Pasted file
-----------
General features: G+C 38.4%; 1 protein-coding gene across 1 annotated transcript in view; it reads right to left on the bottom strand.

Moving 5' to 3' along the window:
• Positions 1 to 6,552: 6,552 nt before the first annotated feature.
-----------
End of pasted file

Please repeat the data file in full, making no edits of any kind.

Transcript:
General features: G+C 38.4%; 1 protein-coding gene across 1 annotated transcript in view; it reads right to left on the bottom strand.

Moving 5' to 3' along the window:
• Positions 1 to 6,552: 6,552 nt before the first annotated feature.